Friday, 28 August 2015

Geosites mobile app

With just over three weeks left to enter the 100 Great Geosites photo competition, it’s now easier than ever to find a geosite near you! This week saw the launch of the 100 Great Geosites mobile app, created in partnership with mapping and analytics company Esri UK, which allows users to search for their nearest site and plan a visit.

Rare Nautilus sighted for the first time in three decades

Nautilus pompilius (left) swimming next to a rare 
Allonautilus scrobiculatus (right) off
Ndrova Island in Papua New Guinea.
Photo: Peter Ward

Friday, 21 August 2015

Dates to note in September

3rd September - Geological evolution of N American cordillera
Dr Doug Robinson
7.30 BRLSI, 16 Queen Square, Bath
Bath Geological Society

9th September 2015 - Tour of Redcliffe Caves, Bristol.
7pm at the Ostrich Pub - BS1 6TJ
Western Region, The Geological Society
 
19th September - Aust Cliff & Manor Farm, South Gloucestershire
Simon Carpenter
Bath Geological Society

Friday, 14 August 2015

Survey of footpaths in UK


The Big Pathwatch is an ambitious campaign by the Ramblers to survey the condition of every footpath in the country. Because of the scale of this project, we acknowledge that we will not be able to do this on our own, and are therefore inviting every member of the public who likes walking to help us.
To take part sign in here.

Wednesday, 12 August 2015

19th September - Aust Cliff and Manor Farm

Bath Geological Society
Saturday 19 September 2015
Aust Cliff and Manor Farm, South Gloucestershire
Leader: Simon Carpenter
This field trip visits two important Upper Triassic sites in South Gloucestershire representing arid coastal, shallow marine and lagoonal environments. There is an abundant marine fauna, particularly bivalves and the Westbury beds are renowned for their fish and reptile remains - particularly isolated teeth and bones. The National Grid will be undertaking repair works on their pylon during mid-September and removing talus from the Aust cliff section alongside the concrete causeway - so there may be some disruption to our visit. Simon will bring material from his own collection that he has found at both sites.
It may be muddy, so please bring boots. Packed lunch or optional pub visit (Boars Head, Aust). Bring hammers and collecting bags.
Meet 10:30a.m. at the old Aust ferry jetty (ST 564889).
There is some parking along the roadside close to this point.
Finish at 3:30pm. The route to Aust (M5) is very busy on a Saturday so leave plenty of time for your journey.
Please Register for the Field trip with the Field Secretary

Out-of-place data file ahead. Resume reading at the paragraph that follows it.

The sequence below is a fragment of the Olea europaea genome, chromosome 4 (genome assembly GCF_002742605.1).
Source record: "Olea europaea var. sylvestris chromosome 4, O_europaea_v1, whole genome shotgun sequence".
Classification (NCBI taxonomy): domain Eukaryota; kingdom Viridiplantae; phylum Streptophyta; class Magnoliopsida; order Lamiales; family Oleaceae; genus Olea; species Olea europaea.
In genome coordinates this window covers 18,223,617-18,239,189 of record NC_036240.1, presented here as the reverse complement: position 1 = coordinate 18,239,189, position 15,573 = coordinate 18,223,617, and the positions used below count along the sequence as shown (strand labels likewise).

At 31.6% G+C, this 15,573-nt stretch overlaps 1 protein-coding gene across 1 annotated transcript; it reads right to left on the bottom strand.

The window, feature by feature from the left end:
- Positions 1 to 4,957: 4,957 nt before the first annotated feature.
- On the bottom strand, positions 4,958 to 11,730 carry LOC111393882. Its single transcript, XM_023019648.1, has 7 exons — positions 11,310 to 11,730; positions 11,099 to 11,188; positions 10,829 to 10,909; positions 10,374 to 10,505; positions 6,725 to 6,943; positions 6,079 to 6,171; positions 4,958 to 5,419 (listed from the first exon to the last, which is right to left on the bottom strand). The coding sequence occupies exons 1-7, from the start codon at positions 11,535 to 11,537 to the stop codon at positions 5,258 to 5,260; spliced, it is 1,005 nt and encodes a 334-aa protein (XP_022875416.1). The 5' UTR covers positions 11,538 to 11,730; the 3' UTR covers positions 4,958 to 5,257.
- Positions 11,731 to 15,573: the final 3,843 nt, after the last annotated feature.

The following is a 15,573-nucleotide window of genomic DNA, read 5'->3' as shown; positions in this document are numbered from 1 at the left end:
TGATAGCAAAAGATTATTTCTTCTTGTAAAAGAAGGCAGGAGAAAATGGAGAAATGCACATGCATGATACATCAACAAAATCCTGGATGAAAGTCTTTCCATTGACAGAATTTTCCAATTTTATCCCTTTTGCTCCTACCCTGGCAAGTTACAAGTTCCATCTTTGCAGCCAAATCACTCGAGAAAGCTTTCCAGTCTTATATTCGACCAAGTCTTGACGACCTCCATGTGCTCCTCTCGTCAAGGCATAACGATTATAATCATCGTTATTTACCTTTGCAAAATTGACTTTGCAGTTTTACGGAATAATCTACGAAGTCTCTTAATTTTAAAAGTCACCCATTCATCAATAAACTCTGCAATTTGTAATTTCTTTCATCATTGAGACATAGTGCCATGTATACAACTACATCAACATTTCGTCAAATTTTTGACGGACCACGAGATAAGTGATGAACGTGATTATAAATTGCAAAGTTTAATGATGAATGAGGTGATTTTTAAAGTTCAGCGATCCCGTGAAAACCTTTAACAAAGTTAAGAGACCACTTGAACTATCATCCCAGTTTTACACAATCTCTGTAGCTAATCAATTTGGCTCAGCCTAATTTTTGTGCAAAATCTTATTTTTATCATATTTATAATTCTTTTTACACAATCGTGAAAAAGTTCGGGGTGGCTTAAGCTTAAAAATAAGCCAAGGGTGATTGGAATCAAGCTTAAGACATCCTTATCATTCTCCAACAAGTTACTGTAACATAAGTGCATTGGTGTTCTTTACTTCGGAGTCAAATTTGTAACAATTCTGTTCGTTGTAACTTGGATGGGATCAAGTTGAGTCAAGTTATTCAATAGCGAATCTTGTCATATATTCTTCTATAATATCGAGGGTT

Tuesday, 11 August 2015

Field Geology in Pembrokeshire (Part 1)

Lifelong Learning 4 day course
Field Geology in Pembrokeshire (Part 1) 
Two weekends in October: 10th, 11th and 24th, 25th
10.00 am – 5.00 pm each day


The Pembrokeshire landscape differs from much of Wales in that it is largely unmountainous, with extensive areas forming plateaux lying below 183m (600 ft). This course will visit a number of key locations, mostly coastal and in the north of the county, examining rocks formed during Precambrian, Cambrian and Ordovician times.
The course is divided into two weekends to maximise safe tidal access and extent of rock exposures on beaches.
No prior knowledge of the area or geology is assumed.
Please note you will need to make your own travel and accommodation arrangements, with meeting times and places to be confirmed.  
The course is organised through Cardiff University. If carries assessment, which is very difficult to fail! Attendees usually find assessment on these courses useful for consolidating what they have learned.
Tuition fee is £152.00  (concessionary fee available £122.00).
Enrolments can be made by ‘phoning 029  2087  0000  or see website
For more information on course content and specific locations, contact tutor. 

Monday, 10 August 2015

Bath Geological Society - CHANGES

Please note the following changes to our lecture and field trip programme
September 3rd
Geological evolution of N American cordillera
Dr Doug Robinson

The North American Cordilleran mountain chain runs N-S along western North America, and reaches up to ~ 500 km in width. The chain consists of a number of mountain ranges such as the Rocky Mountains and Coast Ranges, along with a variety of geological entities including the Basin and Range Province, Colorado plateau, Cascade volcanic arc, Columbia flood basalts and the Yellowstone plateau. These different regions record a remarkable geological evolution over a period greater than the entire Phanerozoic. This evolution records the change of the western coast from a passive margin, marking the breakup of the Rodinia supercontinent in the late Precambrian, to an active subducting margin culminating in the Larimide orogeny and the formation of the Cordilleran mountain belts. The Tertiary evolution marks the orogenic collapse phase, with the plate boundary between the Pacific and North American plates changing from a destructive margin to one involving the two transcurrent faults of the San Andreas and Queen Charlotte zones, separated by the remnant of the destructive margin that has given rise to the Cascades volcanic chain.

Saturday September 19th (changed from the 12th)
Aust Cliff
Simon Carpenter

Details to follow within the next few days. To register for the trip, please email.